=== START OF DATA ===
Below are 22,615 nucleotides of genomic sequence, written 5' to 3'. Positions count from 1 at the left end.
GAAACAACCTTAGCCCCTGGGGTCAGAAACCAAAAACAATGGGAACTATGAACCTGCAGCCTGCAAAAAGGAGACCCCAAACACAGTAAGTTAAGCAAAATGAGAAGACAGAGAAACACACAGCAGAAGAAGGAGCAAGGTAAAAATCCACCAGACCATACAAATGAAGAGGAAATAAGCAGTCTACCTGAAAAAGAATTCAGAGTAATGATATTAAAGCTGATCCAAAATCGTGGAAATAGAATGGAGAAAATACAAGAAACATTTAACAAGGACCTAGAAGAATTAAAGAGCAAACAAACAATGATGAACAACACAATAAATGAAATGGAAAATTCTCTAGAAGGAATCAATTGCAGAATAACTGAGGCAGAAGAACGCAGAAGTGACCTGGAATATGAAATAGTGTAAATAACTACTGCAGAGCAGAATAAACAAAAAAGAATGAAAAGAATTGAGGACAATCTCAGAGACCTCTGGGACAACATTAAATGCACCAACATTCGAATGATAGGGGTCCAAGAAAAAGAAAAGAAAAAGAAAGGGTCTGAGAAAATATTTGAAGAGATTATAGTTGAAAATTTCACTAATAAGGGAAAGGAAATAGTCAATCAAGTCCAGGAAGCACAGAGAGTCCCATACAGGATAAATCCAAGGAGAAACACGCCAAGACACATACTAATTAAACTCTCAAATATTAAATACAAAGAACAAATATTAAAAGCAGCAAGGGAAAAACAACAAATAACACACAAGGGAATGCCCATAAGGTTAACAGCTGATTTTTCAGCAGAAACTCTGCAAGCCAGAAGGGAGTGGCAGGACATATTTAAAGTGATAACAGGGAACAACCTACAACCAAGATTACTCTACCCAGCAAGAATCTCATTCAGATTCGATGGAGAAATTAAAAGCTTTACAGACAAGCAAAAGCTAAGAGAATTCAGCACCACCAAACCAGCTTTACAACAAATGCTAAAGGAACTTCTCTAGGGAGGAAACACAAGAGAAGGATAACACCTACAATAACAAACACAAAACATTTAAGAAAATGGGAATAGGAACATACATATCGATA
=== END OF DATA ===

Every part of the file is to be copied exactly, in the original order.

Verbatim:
Below are 22,615 nucleotides of genomic sequence, written 5' to 3'. Positions count from 1 at the left end.
GAAACAACCTTAGCCCCTGGGGTCAGAAACCAAAAACAATGGGAACTATGAACCTGCAGCCTGCAAAAAGGAGACCCCAAACACAGTAAGTTAAGCAAAATGAGAAGACAGAGAAACACACAGCAGAAGAAGGAGCAAGGTAAAAATCCACCAGACCATACAAATGAAGAGGAAATAAGCAGTCTACCTGAAAAAGAATTCAGAGTAATGATATTAAAGCTGATCCAAAATCGTGGAAATAGAATGGAGAAAATACAAGAAACATTTAACAAGGACCTAGAAGAATTAAAGAGCAAACAAACAATGATGAACAACACAATAAATGAAATGGAAAATTCTCTAGAAGGAATCAATTGCAGAATAACTGAGGCAGAAGAACGCAGAAGTGACCTGGAATATGAAATAGTGTAAATAACTACTGCAGAGCAGAATAAACAAAAAAGAATGAAAAGAATTGAGGACAATCTCAGAGACCTCTGGGACAACATTAAATGCACCAACATTCGAATGATAGGGGTCCAAGAAAAAGAAAAGAAAAAGAAAGGGTCTGAGAAAATATTTGAAGAGATTATAGTTGAAAATTTCACTAATAAGGGAAAGGAAATAGTCAATCAAGTCCAGGAAGCACAGAGAGTCCCATACAGGATAAATCCAAGGAGAAACACGCCAAGACACATACTAATTAAACTCTCAAATATTAAATACAAAGAACAAATATTAAAAGCAGCAAGGGAAAAACAACAAATAACACACAAGGGAATGCCCATAAGGTTAACAGCTGATTTTTCAGCAGAAACTCTGCAAGCCAGAAGGGAGTGGCAGGACATATTTAAAGTGATAACAGGGAACAACCTACAACCAAGATTACTCTACCCAGCAAGAATCTCATTCAGATTCGATGGAGAAATTAAAAGCTTTACAGACAAGCAAAAGCTAAGAGAATTCAGCACCACCAAACCAGCTTTACAACAAATGCTAAAGGAACTTCTCTAGGGAGGAAACACAAGAGAAGGATAACACCTACAATAACAAACACAAAACATTTAAGAAAATGGGAATAGGAACATACATATCGATA